2 September 2009 at 5:25 PM
To complete the numbers of ‘Global’ a chart to go with that. Note wider difference between extent and area, what I’ve dubbed the break up index. It was 1.25 back in 1979 and this August it was 1.34 or alternate, the August Area this year in global terms was 74.1% of the Extent, back then it was 80.1%. Sign of quality of the ice me thinketh.
One Jeff is massaging this as if sea ice has not significantly reduced. It’s a special art form I’ve not grasped… maybe I would accept after nurse Ratched performs a lobotomy on me. I’m convinced that lack of summer cover and sea ice off days has more bearing for the globe than the simple global summation that is commented surely with ‘it’s only 5.5% less’. Add to that the many millions of km square in missing land snow cover and the snow off days that keep increasing. That’s a bunch of Albedo change on the sunny side.
Since Sekerob hasn’t ever bothered to ask what particular methods I’ve used on sea ice I wonder what he’s referring to. He is correct though that I don’t use Mannian sanctioned methods for throwing out data or manipulated filter projections to make things appear worse than we thought. So he does have a good point. So today I’m forced to come clean with the equations I used to manipulate curves such as this one in Figure 1 which show global sea ice levels reached a near maximum earlier this year.
It is necessary to demonstrate the openness in kind as we expect from scientists in general so under the weight of great pressure from RC readership, I’ll cave in. After all, I’m sure RC proprietors wouldn’t want their readers to get the wrong message. The math used to create the diabolical illusion that global sea ice is not vanishing and will not be gone in 2015 like some apparently peer reviewed presentation recently said is as follows:
Posted by Jeff Condon on September 2, 2009
Dr. Weinstein sent me a post suggesting a unique method for clean energy production in the future. If you’re interested in the energy production aspects of climate as I am, this post is a fun read with some interesting conclusions.
The Solution to Future Energy Needs and Global Pollution
Leonard Weinstein, Sc.D
April 19, 2009
There are two problems quickly becoming apparent that will have a profound effect on modern civilization. These problems are:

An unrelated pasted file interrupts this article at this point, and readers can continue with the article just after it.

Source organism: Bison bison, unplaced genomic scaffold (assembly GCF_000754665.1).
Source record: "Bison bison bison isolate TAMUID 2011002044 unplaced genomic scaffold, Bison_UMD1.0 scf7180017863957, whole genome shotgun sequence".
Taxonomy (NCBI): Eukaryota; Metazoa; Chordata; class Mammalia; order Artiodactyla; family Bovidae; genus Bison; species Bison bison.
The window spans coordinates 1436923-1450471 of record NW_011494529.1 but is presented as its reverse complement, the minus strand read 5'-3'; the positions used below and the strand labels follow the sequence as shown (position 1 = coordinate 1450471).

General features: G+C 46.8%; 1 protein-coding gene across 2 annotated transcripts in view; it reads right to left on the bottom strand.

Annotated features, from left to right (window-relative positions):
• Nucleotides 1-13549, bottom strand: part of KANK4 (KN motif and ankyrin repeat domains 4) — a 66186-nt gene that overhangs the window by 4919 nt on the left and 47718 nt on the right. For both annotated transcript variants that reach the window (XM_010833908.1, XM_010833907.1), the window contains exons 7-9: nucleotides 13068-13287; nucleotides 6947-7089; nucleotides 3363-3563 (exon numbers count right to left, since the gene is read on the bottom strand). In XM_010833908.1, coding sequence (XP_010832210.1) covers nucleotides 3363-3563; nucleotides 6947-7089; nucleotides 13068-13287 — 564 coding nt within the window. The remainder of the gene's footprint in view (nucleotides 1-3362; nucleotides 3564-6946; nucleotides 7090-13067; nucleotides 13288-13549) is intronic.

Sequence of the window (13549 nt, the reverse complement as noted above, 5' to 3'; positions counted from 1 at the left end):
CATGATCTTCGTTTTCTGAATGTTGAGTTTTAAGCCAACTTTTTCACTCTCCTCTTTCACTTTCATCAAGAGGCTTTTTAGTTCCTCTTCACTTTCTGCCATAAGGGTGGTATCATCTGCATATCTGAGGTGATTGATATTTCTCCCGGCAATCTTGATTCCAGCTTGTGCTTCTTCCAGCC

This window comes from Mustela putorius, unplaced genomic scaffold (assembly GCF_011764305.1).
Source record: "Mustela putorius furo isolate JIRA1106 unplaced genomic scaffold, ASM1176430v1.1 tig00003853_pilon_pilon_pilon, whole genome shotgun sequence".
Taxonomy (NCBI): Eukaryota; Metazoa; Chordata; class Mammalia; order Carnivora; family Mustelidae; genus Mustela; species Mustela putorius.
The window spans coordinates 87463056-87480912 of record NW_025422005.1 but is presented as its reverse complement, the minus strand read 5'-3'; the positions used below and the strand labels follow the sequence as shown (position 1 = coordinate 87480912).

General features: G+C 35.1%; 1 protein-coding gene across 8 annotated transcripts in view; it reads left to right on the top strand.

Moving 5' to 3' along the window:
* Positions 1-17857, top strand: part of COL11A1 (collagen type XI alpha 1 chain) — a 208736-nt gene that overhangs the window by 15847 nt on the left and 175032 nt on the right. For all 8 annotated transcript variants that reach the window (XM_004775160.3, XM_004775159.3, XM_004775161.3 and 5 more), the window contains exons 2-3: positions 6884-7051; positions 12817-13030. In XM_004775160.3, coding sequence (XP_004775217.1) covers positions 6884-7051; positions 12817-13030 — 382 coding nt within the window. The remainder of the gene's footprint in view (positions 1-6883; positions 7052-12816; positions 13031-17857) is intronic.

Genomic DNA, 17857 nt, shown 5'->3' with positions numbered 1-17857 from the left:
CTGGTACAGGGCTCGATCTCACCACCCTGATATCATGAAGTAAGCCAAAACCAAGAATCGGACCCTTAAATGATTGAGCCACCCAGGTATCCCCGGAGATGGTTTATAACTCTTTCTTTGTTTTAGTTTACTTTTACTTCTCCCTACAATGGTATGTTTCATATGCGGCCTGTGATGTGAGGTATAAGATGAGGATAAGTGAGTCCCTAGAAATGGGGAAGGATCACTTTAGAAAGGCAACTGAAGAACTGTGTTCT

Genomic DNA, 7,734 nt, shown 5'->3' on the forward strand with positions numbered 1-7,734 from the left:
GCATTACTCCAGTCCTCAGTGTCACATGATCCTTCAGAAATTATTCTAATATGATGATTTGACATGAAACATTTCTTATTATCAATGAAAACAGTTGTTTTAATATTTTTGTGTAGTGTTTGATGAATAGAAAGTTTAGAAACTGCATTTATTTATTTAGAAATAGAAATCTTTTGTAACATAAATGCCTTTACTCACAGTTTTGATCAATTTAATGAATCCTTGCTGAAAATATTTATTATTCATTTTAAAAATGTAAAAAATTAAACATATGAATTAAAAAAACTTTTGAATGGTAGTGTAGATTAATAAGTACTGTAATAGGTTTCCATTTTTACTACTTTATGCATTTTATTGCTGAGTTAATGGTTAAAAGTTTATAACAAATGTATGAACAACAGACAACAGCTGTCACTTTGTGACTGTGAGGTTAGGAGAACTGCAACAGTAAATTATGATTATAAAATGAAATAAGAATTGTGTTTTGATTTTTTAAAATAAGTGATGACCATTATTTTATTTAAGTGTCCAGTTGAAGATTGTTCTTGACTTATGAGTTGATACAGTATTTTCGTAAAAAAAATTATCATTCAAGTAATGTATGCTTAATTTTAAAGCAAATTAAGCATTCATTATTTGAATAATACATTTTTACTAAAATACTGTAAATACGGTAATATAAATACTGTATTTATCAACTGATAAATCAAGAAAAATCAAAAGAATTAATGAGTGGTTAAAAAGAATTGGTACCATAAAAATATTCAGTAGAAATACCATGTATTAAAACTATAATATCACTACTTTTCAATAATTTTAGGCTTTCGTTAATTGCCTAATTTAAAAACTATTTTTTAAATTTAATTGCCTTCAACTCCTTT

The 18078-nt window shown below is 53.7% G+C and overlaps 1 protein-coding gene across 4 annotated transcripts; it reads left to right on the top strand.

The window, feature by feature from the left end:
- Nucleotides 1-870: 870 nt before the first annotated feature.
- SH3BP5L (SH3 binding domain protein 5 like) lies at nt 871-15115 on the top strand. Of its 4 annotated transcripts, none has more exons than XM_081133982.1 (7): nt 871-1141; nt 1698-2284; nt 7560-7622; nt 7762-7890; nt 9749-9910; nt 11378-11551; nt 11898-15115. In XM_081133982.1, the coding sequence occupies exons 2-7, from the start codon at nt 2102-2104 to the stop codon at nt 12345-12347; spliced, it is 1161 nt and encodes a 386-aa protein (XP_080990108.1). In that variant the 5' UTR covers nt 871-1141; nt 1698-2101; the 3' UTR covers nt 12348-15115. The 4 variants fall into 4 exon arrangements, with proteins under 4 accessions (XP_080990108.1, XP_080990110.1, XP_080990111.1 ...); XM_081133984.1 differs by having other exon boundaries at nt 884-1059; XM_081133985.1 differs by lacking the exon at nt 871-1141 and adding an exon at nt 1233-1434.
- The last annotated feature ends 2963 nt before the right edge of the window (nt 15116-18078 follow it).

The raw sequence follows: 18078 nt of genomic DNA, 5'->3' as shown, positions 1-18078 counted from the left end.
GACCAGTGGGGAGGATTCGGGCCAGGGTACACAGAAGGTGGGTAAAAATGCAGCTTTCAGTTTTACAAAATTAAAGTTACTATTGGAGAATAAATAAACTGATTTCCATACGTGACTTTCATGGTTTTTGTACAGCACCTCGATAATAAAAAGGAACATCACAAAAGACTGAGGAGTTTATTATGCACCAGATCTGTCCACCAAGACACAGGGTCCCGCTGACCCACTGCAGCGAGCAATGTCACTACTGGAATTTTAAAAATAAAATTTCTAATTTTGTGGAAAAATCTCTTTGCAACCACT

1) Increasing energy costs due to limited availability of fuels
2) Increasing pollution due to increased development and energy use in the world
The problems are highly interdependent. They clearly derive from the burning of fossil fuels, which are finite and in some cases are unable to be obtained in quantities fully able to meet demand.
How we satisfy our present energy needs:
There are two distinct categories of energy needed for modern civilization. The first of these is the energy needed for fixed locations (e.g., homes, businesses). This includes electricity, oil, gas, and solid fuels (e.g., wood, coal) for heating, cooling, lights, motors, etc. The second of these is required for transportation (i.e., cars, trucks, trains, planes, and ships). This is currently mainly liquid fuels (gasoline, fuel oil, alcohol, etc.), but can include compressed or liquefied gases (methane, propane and even Hydrogen). There are some vehicles that use grid electricity for power (trams, and some trains), but these requires a limited fixed travel route over the ground.
The vast majority of the energy needed for fixed locations is derived from fossil fuels, with lesser amounts from hydroelectric and nuclear electric generation. Other sources of power also are available, such as Geo-thermal, wind power and Solar. The main present source of electrical energy production in the world is from coal-fired steam turbo-generators. The large quantities of coal available (including huge reserves) and low mining cost, make it an especially low cost source of power. Coal was even used for many years as the main source for heating. However, the need for individual bulk delivery to homes, the difficult method of fueling the fire (cleaning out ash and shoveling coal), and the dirty smoke led to use of more convenient and cleaner fuels and sources of power. Present homes and businesses now mainly use oil, gas, or electricity for heating, and electricity from power plants for other energy needs (cooling, lights, powering motors, etc.). Natural gas is gaining in popularity due to its increasing availability and relatively clean burning, and also due to the fact that it can be continuously delivered via pipelines.